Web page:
What is ONIVYDE® (irinotecan liposome injection)?
ONIVYDE® is a prescription medicine used to treat pancreatic cancer which has spread to other parts of the body. ONIVYDE® is given in combination with 2 other medicines, fluorouracil (also known as 5-FU) and leucovorin (which is often abbreviated as LV), and is not given alone.
ONIVYDE® contains a chemotherapy drug called irinotecan, which in its active form interrupts cell reproduction. Irinotecan can be built into a container called a liposome. These liposomes are designed to release the medicine slowly over time.
In the clinical trial that led to FDA approval, ONIVYDE® was studied in combination with 2 other drugs called fluorouracil and leucovorin. This combination is referred to as ONIVYDE® + 5-FU/LV.
How ONIVYDE® was studied
Your doctor may recommend ONIVYDE® to treat your metastatic pancreatic cancer. The effectiveness of ONIVYDE® + 5-FU/LV was demonstrated in a clinical trial. Patients were split into 3 groups receiving ONIVYDE® + 5-FU/LV, 5-FU/LV alone, or ONIVYDE® alone.
In this trial, ONIVYDE® + 5-FU/LV demonstrated an improvement in median overall survival (OS). An improvement in median OS means patients receiving ONIVYDE® + 5-FU/LV had a greater chance of living longer when compared with the 5-FU/LV alone group (6.1 months [4.8–8.5] median OS vs 4.2 months [3.3–5.3]).
ONIVYDE® may not work for every patient. Individual results may vary.
The OS data from this study supported the approval of ONIVYDE® + 5-FU/LV for use in patients with metastatic pancreatic cancer whose disease has progressed following treatment with gemcitabine or gemcitabine in combination with another therapy. ONIVYDE® is not approved for use as a single drug without 5-FU/LV.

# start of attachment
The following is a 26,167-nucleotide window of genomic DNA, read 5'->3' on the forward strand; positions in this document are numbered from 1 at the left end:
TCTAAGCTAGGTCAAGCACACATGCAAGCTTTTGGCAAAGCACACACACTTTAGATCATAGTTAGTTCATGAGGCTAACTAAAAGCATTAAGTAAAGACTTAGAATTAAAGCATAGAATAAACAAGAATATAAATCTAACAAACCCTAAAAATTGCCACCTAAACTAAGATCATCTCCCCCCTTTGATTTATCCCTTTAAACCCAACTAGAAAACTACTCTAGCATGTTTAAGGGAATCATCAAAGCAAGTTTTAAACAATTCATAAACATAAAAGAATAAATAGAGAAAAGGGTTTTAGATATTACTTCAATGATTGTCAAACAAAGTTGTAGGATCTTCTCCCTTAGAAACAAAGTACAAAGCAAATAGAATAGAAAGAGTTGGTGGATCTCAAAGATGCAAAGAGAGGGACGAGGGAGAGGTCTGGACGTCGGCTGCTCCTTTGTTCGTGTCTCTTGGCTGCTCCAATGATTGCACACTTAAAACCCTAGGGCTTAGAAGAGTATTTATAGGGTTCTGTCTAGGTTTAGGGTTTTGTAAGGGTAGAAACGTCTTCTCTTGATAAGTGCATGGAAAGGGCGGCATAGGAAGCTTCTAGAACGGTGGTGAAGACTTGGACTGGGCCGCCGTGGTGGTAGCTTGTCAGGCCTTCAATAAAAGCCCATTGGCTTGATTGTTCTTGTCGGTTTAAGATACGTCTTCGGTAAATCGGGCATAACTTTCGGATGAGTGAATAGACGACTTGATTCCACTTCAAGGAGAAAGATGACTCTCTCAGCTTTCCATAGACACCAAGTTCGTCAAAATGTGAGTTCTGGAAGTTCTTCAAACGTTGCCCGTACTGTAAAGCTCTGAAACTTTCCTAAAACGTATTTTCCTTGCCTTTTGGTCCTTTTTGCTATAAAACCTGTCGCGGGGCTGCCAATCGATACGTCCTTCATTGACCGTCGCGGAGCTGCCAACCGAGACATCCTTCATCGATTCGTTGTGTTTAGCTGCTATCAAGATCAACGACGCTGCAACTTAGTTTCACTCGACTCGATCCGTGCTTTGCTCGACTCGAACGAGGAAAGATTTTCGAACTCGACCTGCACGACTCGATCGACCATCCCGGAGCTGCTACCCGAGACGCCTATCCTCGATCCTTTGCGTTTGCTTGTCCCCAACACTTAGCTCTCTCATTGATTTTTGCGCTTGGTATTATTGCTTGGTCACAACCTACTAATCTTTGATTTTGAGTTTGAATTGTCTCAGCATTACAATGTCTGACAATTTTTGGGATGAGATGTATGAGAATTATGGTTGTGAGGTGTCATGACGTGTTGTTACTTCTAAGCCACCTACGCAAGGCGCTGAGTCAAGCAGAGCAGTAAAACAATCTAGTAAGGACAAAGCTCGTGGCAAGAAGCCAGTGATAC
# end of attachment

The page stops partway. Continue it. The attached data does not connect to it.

Selected Safety Information
The most common side effects which were seen in people with pancreatic cancer treated with ONIVYDE include: diarrhea, feeling tired, vomiting, nausea, loss of appetite, inflammation in the mouth, fever, and dehydration. When taking ONIVYDE, you may also have abnormal blood test results. The most common blood cell count change seen in ONIVYDE-treated pancreatic cancer patients is a reduction in the number of white blood cells, specifically lower lymphocytes and neutrophils (types of white blood cells), which are important for fighting infections.
The most common serious side effects of ONIVYDE were diarrhea, vomiting, fever and infection associated with low white blood cell count (also known as neutropenic fever or neutropenic sepsis), nausea, fever, sepsis (a complication of an infection), dehydration, septic shock (a severe complication of infection in which blood pressure drops dramatically), pneumonia, acute renal failure, and thrombocytopenia (also known as a low platelet count).
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